The fix: high molecular weight glucose polymers

Fortunately, there is a way to “trick” the stomach into releasing large amounts of carbohydrate into the small intestine for rapid absorption. Rapid absorption isn’t our only concern though. Going back to the horse-race analogy, we a need a horse that runs slow, but is also very fast out of the gate. This would provide a rapid, but sustained increase in blood sugar. High molecular weight glucose polymers are ideal in this respect. When glucose molecules are linked together to form high molecular weight polymers, one molecule can consist of hundreds to thousands of individual glucose molecules linked together. These high molecular weight polymers have a much lower osmolality in solution. As a simple example, compare a solution consisting free glucose molecules (i.e dextrose) to another solution of equal volume with an equivalent amount of glucose, but in the form of high molecular weight glucose polymers. (Remember, that osmolality = molecules of solute/ kg of solvent.) Because there are much more solute molecules in the dextrose solution, a dextrose solution will always have a much higher osmolality than an equivalent solution of glucose polymers. Now you understand the value of high molecular weight carbs; they have a much lower osmolality in solution compared to free glucose, so they are emptied from the stomach extremely fast.

Although emptied from the stomach rapidly, high molecular starches are also very large, so they need to by hydrolyzed into free glucose by digestive enzymes in the small intestine before they are absorbed into the blood stream. This property makes them an ideal carb source; high molecular weight glucose polymers generally provide a rapid, but very sustained release of glucose into the bloodstream. One of the most popular high molecular weight starches in recent years has been waxy maize. The carbs in waxy maize consist almost exclusively of amylopectin, a glucose polymer with a highly branched molecular structure. Because of an extremely long glucose chain length and extensive branching, the starch in waxy maize has a high molecular weight. As mentioned above, high molecular weight = low osmolality in solution. As a result waxy maize passes through the stomach much faster than an equivalent glucose solution. The highly branched structure of the amylopectin starch in waxy maize also provides a slower, steadier release of glucose into the bloodstream. This gives a rapid, but also sustained release of glucose.

Enter HBCDs

The current state of the art in carb supplementation involves taking natural starches like the amylopectin in waxy maize and modifying their molecular structure to increase molecular weight as well as the extent of branching/crosslinking. Increased molecular weight reduces osmolality in solution, speeding up gastric emptying. Increased branching/crosslinking controls the access of intermolecular glucose linkages to digestive enzymes, which extends absorption time in the small intestine. The result is an ideal carb source; one which passes through the stomach very rapidly, providing a quick but also sustained release of glucose into the blood stream. With these properties in mind, highly branched cyclic dextrins (HBCDs) were created. HBCDs are a new type of glucose polymer that is produced by reacting waxy maize starch with a special branching enzyme, forming a cyclical structure. The result is a glucose polymer with some ideal properties: HBCDs have an average molecular weight of 160,000 Da, so they have an extremely low osmolality in solution and a rapid gastric emptying time. (*Compare HBCDs to dextrose, which has a molecular weight of around 180 Da!) The highly branched/cyclical structure of HBCDs also provides a rapid, but very sustained release of glucose into the bloodstream (1, 2).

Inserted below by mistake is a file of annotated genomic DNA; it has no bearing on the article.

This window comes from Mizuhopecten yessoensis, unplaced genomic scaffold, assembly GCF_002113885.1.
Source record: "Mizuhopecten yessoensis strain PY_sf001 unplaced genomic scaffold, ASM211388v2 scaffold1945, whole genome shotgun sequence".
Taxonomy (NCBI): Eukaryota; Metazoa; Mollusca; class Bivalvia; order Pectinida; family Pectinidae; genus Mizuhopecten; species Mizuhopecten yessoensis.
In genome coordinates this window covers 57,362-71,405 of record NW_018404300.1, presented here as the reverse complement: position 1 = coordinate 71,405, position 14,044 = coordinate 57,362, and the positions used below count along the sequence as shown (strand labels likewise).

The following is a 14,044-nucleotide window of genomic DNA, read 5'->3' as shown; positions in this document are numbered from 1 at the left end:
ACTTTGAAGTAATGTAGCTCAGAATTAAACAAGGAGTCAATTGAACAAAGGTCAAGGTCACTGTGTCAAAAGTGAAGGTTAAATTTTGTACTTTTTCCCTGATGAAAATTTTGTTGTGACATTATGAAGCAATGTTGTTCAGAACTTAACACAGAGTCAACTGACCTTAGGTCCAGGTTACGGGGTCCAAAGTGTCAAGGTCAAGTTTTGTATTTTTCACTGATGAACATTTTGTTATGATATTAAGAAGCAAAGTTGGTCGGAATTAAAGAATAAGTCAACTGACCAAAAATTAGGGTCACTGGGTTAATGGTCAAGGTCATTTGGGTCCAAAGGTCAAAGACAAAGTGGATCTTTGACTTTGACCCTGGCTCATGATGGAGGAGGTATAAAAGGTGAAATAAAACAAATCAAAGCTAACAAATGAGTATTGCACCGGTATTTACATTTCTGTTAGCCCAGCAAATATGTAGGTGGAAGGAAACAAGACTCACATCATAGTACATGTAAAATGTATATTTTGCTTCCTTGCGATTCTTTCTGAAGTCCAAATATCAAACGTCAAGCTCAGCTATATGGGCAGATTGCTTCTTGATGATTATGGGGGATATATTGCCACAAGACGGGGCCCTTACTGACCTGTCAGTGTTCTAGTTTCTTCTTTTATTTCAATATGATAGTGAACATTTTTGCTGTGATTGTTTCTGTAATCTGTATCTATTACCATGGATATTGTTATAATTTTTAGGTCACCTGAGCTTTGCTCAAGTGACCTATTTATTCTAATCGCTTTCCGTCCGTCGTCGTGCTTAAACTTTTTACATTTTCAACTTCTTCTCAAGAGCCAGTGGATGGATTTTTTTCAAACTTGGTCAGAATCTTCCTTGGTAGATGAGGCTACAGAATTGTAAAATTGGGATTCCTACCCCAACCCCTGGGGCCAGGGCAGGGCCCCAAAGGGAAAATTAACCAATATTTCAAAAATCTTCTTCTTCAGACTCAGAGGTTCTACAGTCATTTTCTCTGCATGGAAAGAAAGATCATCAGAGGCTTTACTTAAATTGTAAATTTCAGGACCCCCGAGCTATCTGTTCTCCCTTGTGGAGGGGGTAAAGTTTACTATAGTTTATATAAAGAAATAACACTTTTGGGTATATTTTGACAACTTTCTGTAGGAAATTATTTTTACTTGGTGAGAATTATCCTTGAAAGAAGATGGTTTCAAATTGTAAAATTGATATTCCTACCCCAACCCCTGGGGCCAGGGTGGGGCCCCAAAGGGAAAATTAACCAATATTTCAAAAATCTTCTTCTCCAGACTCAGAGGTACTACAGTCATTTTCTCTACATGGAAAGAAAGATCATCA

HBCDs don’t just look good on paper; preliminary animal research suggests they can actually increase athletic performance (1). As you can see in the figure below from Takii et al. 1999, HBCD supplementation in mice significantly increased swimming time to fatigue compared to glucose or water. These results are not actually surprising; it makes sense that sustained glucose release provides a steadier supply of carbohydrates to burn when glycogen stores are depleted by intense exercise.


HBCDs are one of a number of new “designer” carbs that are definitely worth checking out. There are two very big advantages to using these high molecular weight glucose polymers in your intra-workout nutrition. First, they provide a rapid, but very sustained release of blood glucose. How rapid vs. how sustained depends not only on molecular weight but also on the overall molecular structure, which determines how quickly enzymes in the small intestine are able hydrolyze these large glucose polymers into free glucose for absorption. The use of a particular branching enzyme with HBCDs resulted in a high molecular weight glucose polymer with some ideal properties. The second advantage to using high molecular weight glucose polymers is that that they have a very low osmolality in solution. Unless you are an endurance athlete, you probably include some type of protein isolate or hydrolysate in your peri-workout nutrition. The last thing you want to do is delay absorption of this “fast” protein by delaying gastric emptying with high osmolality carbs. More likely than not, there will be many more advances in the science of carbohydrate supplementation in the future, and we’ll be here to keep you posted.

Until next month,


Reference List

1. Takii H, Ishihara K, Kometani T, Okada S, Fushiki T. Enhancement of swimming endurance in mice by highly branched cyclic dextrin. Biosci Biotechnol Biochem 1999;63:2045-52.

2. Takii H, Takii NY, Kometani T, Nishimura T, Nakae T, Kuriki T, et al. Fluids containing a highly branched cyclic dextrin influence the gastric emptying rate. Int J Sports Med 2005;26:314-9.